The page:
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DAVID OPALEK ET AL. v. LEONARD OSHRAIN (09/29/69)

SUPREME COURT OF NEW YORK, APPELLATE DIVISION, SECOND DEPARTMENT


September 29, 1969

DAVID OPALEK ET AL., APPELLANTS,
v.
LEONARD OSHRAIN, RESPONDENT

In a negligence action to recover damages for personal injuries, etc., plaintiffs appeal from an order of the Supreme Court, Kings County, dated April 16, 1969, which denied their motion for summary judgment and an assessment of damages.

Beldock, P. J., Christ, Brennan, Rabin and Kleinfeld, JJ., concur.

Plaintiffs were passengers in an automobile which was struck in the rear by defendant's automobile. The accident occurred at 2:00 p.m. on a Sunday afternoon in extremely heavy traffic on a major highway in Queens County. Defendant admits that immediately prior to the accident he had been proceeding at between 5 and 10 miles per hour. Then he "looked down" on his right seat "and didn't see the car in front of" him. At his examination before trial he admitted further that at the scene of the accident he said to the people in the front car, "It was my fault." The learned Special Term Justice, in denying plaintiffs' motion for summary judgment, asserted that there are issues of fact to be tried. We disagree and are unable to find any in this fact pattern. Even defendant's affidavit in opposition, which embellishes his earlier narrations in his MV104 report and in his examination before trial, did not, by adding that he looked down from the road only for a "split second" and that "apparently" the car in front of him stopped short, create issues of fact to be tried in the fact context of this case. In rear-end collision cases we have not hesitated to deny summary judgment to a plaintiff where genuine issues are raised (see Velten v. Kirkbride, 20 A.D.2d 546), but we will not strain to find feigned issues of fact where they are not genuinely present (see Donlon v. Pugliese, 27 A.D.2d 786). Plaintiffs' motion for summary judgment in this case was well-founded and should have been granted.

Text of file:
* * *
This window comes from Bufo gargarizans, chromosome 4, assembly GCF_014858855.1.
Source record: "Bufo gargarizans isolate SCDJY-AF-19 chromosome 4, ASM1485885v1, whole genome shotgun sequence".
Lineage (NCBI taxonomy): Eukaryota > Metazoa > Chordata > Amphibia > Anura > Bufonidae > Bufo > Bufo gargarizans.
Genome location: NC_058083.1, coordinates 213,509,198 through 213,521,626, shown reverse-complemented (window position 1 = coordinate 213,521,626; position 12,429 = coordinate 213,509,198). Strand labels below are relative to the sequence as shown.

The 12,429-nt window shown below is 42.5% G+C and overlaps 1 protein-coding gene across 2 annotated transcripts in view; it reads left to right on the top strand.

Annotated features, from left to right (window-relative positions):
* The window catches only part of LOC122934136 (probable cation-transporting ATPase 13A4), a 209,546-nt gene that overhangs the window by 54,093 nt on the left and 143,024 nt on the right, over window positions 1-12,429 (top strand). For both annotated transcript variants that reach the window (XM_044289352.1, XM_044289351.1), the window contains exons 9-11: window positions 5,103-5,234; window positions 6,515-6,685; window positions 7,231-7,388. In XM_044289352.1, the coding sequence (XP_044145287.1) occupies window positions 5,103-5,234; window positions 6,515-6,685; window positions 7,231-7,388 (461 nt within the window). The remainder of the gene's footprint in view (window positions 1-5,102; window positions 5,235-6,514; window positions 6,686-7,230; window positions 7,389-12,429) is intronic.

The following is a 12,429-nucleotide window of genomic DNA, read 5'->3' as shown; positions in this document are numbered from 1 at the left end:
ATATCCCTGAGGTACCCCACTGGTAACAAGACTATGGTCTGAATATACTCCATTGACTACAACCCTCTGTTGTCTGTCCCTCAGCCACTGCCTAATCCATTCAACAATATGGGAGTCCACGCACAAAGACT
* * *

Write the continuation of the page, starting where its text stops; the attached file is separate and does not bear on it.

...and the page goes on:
Disposition

 Order reversed, on the law, with $40 costs and disbursements, and motion granted.

19690929

© 1998 VersusLaw Inc.



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